The price of the course offered would also depend on both the student's level of Arabic and yours.

As a rule of thumb, the average price of tutoring would be about $35

Meeting the new student face to face is an effective way of explaining your teaching methods, and can see if this matches their expectations for Arabic, as well as how long they will want to learn for.

Get the inside scoop for how to set your Arabic lesson rates here.

The Different Kinds of Arabic Teachers

A quick peruse of the different individual tutors available on Superprof will show how different each can be from the next.

Foreign language professors all have different profiles, approaches, and experience, with Arabic teachers obviously amongst their ranks.

Giving private lessons only requires your skills and commitment, no special qualifications. Most can be learnt on the job.

You will nonetheless need to get students to the level they want to be in Arabic, exposing them to strong pedagogy and methodology, as well as understanding and empathy.

Different Types of Literary Arabic Teachers

Students at University:

Having learnt the notions in depth yourself in class, you are more than equipped with the skills to tutor directly to beginners, in the language and linguistics of Arabic in order to deepen their knowledge.

Bilingual Arabic Professors:

There's a chance you've already taught if you're a graduate. Bearing a deeper understanding of the language and subject matter, you can guide students through this process themselves, bringing a sociocultural context to refine their understanding of the language and culture of the Arabian Peninsula. This is also ideal when preparing for a test as you can hone in on particular details.

Native Arabic Tutors:

As Arabic would be your first language, there's nuances of the language, dialect, and culture that you bring light to. You've got a first hand understanding of Moroccan, Egyptian, Lebanese, or Palestinian culture and society, and can elucidate your learners on both the deeply held and new-age beliefs, gastronomy, art, and literature that make the Arabic world tick.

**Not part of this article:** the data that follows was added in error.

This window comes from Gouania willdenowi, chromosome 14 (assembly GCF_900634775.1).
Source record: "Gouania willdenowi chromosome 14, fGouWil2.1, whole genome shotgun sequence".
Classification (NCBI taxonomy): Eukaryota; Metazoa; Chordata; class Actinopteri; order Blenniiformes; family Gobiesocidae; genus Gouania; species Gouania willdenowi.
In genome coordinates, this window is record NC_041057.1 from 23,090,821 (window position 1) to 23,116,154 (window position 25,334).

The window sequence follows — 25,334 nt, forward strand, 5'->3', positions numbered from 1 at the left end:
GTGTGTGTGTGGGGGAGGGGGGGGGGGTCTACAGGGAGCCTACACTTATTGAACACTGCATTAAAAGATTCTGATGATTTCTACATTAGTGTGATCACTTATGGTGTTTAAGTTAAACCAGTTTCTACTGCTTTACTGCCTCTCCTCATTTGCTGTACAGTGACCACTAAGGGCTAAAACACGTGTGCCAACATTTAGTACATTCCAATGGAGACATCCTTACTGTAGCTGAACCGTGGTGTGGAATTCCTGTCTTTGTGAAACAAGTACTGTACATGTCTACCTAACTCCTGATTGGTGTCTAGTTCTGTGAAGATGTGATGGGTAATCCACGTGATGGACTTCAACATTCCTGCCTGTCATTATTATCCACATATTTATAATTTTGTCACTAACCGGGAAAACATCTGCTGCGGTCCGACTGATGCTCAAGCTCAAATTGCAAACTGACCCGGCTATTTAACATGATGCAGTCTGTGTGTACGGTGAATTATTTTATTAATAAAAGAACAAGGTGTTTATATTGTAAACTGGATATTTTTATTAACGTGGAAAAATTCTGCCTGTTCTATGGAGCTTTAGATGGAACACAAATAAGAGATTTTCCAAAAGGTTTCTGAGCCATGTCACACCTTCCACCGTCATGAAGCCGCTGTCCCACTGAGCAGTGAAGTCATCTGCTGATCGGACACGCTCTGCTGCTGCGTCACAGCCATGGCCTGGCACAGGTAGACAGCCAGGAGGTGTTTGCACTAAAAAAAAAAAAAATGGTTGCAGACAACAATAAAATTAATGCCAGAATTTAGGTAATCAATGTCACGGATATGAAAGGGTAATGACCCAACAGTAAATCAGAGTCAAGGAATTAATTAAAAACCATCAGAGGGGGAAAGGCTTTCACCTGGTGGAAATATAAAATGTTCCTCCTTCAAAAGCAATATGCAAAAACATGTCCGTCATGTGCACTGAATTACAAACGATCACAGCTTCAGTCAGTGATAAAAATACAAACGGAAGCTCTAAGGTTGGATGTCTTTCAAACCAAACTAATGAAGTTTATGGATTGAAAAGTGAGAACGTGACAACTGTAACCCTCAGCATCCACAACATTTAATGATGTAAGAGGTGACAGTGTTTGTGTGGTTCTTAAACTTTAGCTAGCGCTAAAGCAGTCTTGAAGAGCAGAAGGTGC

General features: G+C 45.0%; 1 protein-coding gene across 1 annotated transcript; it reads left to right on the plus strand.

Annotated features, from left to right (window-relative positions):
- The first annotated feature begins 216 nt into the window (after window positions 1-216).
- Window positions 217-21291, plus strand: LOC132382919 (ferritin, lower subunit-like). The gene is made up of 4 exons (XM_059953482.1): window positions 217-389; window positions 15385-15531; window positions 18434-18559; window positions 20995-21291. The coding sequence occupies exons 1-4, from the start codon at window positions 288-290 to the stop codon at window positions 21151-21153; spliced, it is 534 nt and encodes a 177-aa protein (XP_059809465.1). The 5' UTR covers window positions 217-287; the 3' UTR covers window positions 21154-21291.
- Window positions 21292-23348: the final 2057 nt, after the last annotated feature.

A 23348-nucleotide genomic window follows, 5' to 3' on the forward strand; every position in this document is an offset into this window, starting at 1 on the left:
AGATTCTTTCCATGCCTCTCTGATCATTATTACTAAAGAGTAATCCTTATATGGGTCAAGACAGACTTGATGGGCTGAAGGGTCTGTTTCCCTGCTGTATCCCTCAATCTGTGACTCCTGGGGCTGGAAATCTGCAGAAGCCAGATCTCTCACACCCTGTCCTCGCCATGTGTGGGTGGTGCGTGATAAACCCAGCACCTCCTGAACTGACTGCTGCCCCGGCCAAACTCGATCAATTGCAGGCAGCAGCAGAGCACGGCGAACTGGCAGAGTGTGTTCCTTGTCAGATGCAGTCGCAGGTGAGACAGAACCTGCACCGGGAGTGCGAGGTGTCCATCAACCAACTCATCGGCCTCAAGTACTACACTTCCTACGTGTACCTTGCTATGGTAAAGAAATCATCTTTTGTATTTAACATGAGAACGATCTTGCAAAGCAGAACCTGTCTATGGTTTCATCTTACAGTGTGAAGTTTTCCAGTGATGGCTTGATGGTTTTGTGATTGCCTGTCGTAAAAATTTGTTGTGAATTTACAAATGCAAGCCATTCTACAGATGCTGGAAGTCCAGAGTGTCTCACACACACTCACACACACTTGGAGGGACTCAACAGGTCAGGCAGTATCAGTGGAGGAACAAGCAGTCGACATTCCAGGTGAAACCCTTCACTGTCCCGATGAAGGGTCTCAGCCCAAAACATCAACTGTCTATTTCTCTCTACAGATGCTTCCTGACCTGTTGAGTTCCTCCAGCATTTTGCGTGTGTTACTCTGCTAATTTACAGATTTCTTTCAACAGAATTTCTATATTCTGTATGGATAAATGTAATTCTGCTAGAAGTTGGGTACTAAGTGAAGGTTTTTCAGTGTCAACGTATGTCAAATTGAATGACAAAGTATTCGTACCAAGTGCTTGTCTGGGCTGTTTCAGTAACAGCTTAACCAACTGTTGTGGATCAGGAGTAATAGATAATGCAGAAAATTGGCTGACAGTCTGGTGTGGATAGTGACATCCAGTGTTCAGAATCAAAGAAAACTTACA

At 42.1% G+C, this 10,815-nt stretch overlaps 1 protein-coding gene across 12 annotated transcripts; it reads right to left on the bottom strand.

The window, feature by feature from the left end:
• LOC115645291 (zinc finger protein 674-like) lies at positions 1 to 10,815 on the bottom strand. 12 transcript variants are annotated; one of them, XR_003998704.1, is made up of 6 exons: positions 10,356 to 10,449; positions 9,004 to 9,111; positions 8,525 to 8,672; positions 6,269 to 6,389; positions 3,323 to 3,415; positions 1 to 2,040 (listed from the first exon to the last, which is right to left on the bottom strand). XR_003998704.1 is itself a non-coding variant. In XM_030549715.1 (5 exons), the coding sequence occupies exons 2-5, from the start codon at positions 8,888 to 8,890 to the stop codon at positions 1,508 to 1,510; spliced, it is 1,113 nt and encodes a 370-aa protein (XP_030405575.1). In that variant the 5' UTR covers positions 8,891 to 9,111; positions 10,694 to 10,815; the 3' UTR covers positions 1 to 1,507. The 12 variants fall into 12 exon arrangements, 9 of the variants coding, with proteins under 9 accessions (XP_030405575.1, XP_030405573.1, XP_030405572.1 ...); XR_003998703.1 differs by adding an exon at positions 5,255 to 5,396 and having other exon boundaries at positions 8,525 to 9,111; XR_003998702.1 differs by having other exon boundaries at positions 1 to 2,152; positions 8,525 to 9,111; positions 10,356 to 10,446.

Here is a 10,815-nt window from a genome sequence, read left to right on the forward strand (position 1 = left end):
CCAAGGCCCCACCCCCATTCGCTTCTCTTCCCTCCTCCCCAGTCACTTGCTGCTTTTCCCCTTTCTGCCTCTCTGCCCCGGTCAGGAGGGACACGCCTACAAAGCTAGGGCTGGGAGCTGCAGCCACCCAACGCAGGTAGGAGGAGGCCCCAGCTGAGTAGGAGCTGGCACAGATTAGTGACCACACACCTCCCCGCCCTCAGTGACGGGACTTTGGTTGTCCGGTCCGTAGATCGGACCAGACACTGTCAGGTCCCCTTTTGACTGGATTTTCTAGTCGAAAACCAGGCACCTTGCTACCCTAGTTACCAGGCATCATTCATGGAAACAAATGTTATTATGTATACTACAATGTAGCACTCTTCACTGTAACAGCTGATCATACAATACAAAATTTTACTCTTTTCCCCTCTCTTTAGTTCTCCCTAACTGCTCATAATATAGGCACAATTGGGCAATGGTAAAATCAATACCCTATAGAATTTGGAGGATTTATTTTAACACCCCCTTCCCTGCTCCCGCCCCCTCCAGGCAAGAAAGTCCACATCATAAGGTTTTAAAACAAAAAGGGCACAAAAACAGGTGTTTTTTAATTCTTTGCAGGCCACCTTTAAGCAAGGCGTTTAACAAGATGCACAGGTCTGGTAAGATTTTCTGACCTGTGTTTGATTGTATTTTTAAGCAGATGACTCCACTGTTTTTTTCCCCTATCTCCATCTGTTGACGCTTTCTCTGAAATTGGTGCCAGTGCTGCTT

Learning Arabic in the Morocco desert
A native Arabic teacher can give you insight into the Arab speaking world.

Places to Look for Arabic Teaching Work in Australia

Bear in mind:

Arabic is the 5th most spoken language in the whole world, counting more than 250 million speakers, and is one of the 6 official languages of the UN. Its global importance and appeal is therefore easily understandable, in terms of geopolitics and intercultural relations especially. There are many ways to help individuals access this cultural and political milieu across Australia.

Learning Arabic at University

Though it is not generally taught in Australian primary and secondary education, exacerbated by sometimes strained relations with the middle east, there is still interest in Arabic at universities. We nevertheless maintain cultural ties to the Arab world, and require translators, interpreters, Arabic speakers, as well as scholars of the middle east, who become trained at university. There is thus a demand for tutors here as it is considered relatively niche if you are a native English speaker and not of middle eastern descent.

Arabic Lessons through Cultural Associations and Institutions

These bodies are proponents of cultural diplomacy of their original culture in foreign nations, focussing on the promotion of the richness of their history, language, art, and cuisine, and this includes offering language courses.

The centres will provide intensive or extensive courses, in private or small groups. These will get students to grips with Arabic vocabulary, grammar, pronunciation, writing, and speaking. The organisation will also organise cultural events and fetes for students to interact with each other outside class. See if your home town or city has one of these institutions and check it out.

Learn how to read and write arabic
Mastering Arabic script takes time and commitment.

Schools That Teach Arabic Language

To become proficient in Arabic, there are dozen of private institutions out there that can help you.